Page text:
Editor’s Note: Conducting Benefit-Cost Analyses of federal programs traces its vintage to the passage of the Flood Control Act of 1936. It is possible that the current debate might be one of the few times that a prolonged attention is being given to addressing income distribution in the exercise of benefit-cost analyses by either the President or the Congress since such actions were championed by leading members of Congress during the Johnson Administration. The Administration has indicated that it is going to address income distribution in the rulemaking process. Stakeholders can either wait and comment on the Administration’s position or in the alternative take a proactive position by making a recommendation; the purpose of this note is to lay the foundation for the latter option by soliciting the views of experts on the alternatives presented herein.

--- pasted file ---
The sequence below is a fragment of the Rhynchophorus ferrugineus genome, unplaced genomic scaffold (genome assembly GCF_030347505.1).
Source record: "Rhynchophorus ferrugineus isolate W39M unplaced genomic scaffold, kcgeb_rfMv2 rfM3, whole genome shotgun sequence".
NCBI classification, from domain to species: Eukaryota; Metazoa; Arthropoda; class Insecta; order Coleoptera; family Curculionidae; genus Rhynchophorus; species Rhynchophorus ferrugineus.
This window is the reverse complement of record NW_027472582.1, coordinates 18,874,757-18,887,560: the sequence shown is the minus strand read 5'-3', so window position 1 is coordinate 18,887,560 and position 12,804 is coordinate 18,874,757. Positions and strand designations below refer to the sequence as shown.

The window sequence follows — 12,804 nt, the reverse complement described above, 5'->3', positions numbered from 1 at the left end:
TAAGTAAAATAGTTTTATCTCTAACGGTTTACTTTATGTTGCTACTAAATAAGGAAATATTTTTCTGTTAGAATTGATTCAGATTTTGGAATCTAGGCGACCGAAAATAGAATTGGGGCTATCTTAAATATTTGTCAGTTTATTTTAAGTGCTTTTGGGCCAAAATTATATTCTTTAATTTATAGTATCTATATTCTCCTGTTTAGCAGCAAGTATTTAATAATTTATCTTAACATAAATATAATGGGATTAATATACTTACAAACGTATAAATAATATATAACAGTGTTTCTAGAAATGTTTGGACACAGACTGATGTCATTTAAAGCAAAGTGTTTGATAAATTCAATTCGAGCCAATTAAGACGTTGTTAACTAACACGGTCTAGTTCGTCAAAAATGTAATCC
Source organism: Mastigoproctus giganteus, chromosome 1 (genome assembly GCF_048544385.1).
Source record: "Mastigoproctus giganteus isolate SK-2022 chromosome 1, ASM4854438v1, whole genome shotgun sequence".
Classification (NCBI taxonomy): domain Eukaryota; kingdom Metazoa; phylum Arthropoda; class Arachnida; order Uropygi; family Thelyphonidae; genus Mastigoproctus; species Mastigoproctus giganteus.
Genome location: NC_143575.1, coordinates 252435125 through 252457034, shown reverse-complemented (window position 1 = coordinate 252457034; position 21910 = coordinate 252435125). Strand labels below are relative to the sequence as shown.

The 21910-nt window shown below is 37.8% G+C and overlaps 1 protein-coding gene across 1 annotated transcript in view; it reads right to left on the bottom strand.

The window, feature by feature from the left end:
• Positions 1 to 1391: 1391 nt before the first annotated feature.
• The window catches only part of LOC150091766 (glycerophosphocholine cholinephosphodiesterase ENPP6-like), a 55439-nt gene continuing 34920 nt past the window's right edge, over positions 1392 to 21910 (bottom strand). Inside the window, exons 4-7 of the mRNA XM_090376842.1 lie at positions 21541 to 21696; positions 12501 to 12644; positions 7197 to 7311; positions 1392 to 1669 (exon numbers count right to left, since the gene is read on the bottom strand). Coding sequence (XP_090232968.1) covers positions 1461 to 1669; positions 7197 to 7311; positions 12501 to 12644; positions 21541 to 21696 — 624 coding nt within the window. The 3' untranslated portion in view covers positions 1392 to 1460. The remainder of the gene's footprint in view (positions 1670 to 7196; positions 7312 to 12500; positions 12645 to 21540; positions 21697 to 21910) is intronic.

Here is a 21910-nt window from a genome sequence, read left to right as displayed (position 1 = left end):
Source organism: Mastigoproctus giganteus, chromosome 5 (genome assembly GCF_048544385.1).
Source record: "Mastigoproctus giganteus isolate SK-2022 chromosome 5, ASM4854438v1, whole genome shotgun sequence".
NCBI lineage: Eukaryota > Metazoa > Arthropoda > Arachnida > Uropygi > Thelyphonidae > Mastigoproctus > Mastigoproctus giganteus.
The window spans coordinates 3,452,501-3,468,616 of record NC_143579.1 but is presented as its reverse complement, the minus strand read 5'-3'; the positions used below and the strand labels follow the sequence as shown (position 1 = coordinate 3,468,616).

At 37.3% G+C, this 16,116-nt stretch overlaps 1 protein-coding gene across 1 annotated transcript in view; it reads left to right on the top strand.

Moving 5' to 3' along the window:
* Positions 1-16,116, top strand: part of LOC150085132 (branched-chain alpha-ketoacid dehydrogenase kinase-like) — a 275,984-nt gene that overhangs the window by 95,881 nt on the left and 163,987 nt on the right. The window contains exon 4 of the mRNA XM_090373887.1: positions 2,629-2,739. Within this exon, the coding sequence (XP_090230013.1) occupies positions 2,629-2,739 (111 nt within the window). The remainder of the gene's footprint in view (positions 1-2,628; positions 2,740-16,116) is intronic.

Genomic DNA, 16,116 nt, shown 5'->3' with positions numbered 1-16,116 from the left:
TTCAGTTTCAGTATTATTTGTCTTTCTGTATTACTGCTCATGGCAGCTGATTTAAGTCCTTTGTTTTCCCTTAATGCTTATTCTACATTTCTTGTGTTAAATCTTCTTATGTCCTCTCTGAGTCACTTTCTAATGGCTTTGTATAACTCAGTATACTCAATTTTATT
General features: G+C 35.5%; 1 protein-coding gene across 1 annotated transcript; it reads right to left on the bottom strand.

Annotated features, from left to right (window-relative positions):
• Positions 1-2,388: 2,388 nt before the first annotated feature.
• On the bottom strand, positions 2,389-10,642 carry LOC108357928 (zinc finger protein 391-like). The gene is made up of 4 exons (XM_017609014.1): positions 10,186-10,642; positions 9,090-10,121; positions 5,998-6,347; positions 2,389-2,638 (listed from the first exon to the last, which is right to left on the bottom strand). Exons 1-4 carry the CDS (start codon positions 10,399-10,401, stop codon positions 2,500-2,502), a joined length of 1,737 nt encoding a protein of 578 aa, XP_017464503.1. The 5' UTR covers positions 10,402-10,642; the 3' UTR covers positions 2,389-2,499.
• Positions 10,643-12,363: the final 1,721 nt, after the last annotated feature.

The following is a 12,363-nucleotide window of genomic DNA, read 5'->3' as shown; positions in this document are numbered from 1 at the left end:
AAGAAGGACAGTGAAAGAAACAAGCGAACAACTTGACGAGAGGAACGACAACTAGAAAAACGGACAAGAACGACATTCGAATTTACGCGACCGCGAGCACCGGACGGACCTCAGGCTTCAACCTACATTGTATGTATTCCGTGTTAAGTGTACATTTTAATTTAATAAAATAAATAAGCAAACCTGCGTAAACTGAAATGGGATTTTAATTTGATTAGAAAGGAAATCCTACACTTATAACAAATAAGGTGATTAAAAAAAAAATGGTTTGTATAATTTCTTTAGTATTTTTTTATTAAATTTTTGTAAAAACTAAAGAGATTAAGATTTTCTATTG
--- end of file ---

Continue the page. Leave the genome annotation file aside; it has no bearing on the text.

Two days after the election CRE published a paper titled: “Questions to Nominees for the Administrator of OIRA” which was distributed widely to affected parties.
Option #2 received considerable attention in that it deals with OIRA assuming a proactive role in addressing existential threats.
Option #3 at least until now, received considerably less attention. The thrust of this option is the need for OIRA to develop a multi-year, multi-agency regulatory program which is reviewed by the public, the Congress and stakeholders.